John Fund: Florida GOP candidates for governor try to top each other in supporting Trump in Fox News debate

Florida has the third-largest state population in the nation, so the race to succeed outgoing Republican Gov. Rick Scott is getting outsized attention. As Thursday night’s Fox News Republican gubernatorial primary debate between Rep. Ron DeSantis and state Agriculture Commissioner Adam Putnam showed, President Trump is overshadowing other issues in the race.

Both candidates know they can’t be viewed as opposing the president in a GOP primary if they hope to win.

“I look forward to campaigning with him (President Trump) as governor of Florida,” Putnam told Fox News moderators Bret Baier and Martha MacCallum. 

DeSantis jumped on that comment. “That would be the first time he ever campaigned with him, because when Donald Trump was trying to win Florida in 2016, Adam Putnam did not attend a single rally with him,” DeSantis said. “You couldn’t find Adam Putnam if you had a search warrant.”

Putnam responded by taking the view that DeSantis, a frequent Fox News guest, was more familiar with the network’s studios than he was with the problems of Florida.

“It’s completely different from a Washington, D.C. studio,” Putnam said of the Florida-based debate. “Welcome to Florida, congressman.”  

DeSantis, a veteran and former Navy lawyer, responded that he has been absent from Florida to serve his country and state. He said that before he was elected to Congress he served as a Navy officer handling legal issues in Iraq and Guantanamo Bay in Cuba. He then noted that since being elected to Congress, he has had to spend a lot of time in Washington do his job.

The debate then moved on to how the two candidates had stood on Trump in the 2016 campaign. DeSantis pointed out that Putnam had condemned some of Trump’s comments about women as “vile, obscene and dishonorable.”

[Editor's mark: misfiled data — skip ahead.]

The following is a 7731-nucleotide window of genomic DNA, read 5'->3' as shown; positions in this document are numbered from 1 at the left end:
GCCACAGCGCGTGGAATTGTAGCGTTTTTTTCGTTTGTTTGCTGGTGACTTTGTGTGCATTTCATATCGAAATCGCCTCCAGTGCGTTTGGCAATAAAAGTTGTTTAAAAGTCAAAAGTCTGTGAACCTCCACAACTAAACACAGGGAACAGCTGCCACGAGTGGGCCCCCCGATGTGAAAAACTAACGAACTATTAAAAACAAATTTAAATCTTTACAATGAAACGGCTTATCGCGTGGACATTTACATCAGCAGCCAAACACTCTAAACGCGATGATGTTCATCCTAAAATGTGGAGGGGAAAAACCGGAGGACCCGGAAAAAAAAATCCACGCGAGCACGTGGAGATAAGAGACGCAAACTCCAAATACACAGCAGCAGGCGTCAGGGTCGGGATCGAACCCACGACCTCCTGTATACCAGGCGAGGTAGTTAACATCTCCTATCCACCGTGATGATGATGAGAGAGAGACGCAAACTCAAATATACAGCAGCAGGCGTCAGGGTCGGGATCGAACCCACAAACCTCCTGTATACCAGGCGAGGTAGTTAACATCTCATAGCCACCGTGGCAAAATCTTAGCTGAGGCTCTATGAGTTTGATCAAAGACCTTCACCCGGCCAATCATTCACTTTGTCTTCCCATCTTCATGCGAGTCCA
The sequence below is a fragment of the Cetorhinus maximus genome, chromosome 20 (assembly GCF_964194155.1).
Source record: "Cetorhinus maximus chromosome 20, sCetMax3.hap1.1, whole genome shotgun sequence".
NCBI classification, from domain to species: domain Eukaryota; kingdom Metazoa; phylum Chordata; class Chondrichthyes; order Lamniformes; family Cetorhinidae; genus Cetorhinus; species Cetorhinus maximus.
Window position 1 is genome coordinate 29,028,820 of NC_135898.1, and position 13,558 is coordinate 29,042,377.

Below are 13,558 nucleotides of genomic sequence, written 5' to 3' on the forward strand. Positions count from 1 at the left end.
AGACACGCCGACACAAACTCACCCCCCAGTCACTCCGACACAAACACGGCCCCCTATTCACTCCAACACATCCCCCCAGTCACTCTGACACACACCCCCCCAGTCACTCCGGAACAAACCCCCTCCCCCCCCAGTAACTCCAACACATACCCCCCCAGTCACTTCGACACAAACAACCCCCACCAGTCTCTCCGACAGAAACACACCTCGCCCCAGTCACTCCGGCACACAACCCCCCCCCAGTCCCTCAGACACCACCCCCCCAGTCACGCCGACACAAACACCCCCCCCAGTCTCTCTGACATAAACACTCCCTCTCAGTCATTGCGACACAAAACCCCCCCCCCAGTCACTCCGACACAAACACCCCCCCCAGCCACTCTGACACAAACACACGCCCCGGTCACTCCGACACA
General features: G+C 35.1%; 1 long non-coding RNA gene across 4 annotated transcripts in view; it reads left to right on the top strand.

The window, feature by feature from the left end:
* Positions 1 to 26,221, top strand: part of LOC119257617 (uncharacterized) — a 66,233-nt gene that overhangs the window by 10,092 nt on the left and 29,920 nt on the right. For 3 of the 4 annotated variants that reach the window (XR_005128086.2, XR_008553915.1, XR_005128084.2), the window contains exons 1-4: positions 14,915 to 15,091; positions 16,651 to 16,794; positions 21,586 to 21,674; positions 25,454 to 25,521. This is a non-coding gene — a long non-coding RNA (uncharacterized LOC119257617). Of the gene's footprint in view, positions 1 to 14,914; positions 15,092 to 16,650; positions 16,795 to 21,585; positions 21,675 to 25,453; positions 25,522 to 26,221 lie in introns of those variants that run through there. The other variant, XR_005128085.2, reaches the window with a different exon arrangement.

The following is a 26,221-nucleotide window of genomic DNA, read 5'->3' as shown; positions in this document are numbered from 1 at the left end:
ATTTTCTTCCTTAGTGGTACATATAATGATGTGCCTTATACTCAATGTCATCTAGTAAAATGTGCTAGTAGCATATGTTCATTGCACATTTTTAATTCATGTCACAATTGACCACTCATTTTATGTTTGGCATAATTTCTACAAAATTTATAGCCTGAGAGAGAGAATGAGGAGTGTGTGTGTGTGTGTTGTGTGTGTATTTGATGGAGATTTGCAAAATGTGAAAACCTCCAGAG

Putnam pivoted by claiming that “I did not call the president those things.” True on a technicality, because Putnam was criticizing Trump’s comments rather than Trump as a person.

Putnam desperately wants to avoid having the race focus on President Trump. His campaign has spent millions of dollars pummeling DeSantis as an out-of-touch Washington insider. He knows that DeSantis will soon respond with his own ads touting the fact that President Trump has endorsed DeSantis.

“I am proud to have the endorsement of President Trump in this race,” DeSantis said at the debate.

Putnam, whom the latest poll shows leads DeSantis, by 32 percent to 17 percent, hopes the surge his opponent gets from the Trump endorsement won’t be enough to close the gap. Both candidates are concentrating their appeals on the one in four Republicans who tell pollsters they are still undecided.

Immigration is likely to be a major issue when voters cast ballots in the Aug. 28 Florida primary.

DeSantis said that Putnam, who served 10 years in the U.S. House before returning to Florida in 2014, backed a comprehensive immigration bill and opposed the E-Verify program that required state employers to check on any job applicant’s legal status.

Putnam counterattacked in the debate by accusing DeSantis of supporting welfare benefits for immigrants.

The irony is that the winner of the GOP gubernatorial primary will likely backpedal and downplay the immigration issue in a bid to appeal to Hispanic voters. Nearly 1 million Puerto Ricans have used their status as U.S. citizens to move to Florida in the last decade, including several hundred thousand who came after last year’s Hurricane Maria.

Both front-running Democratic candidates for their party’s nomination for governor – former U.S. Rep. Gwen Graham and former Miami Beach Mayor Phil Levine – are counting on the state’s expanded Puerto Rican vote to carry them over the finish line in the November election. But while Florida is viewed as hyper-competitive in presidential elections, Republicans have won the governorship in every election since 1994.

This fall, look for President Trump – who uses his estate in Palm Beach as the Southern White House – to dominate the race in the Sunshine State the same way he is dominating the GOP primary.

Florida politics – just like politics in America – is all about the president and how people react to him.

John Fund is a columnist for National Review. Follow him on Twitter @JohnFund.

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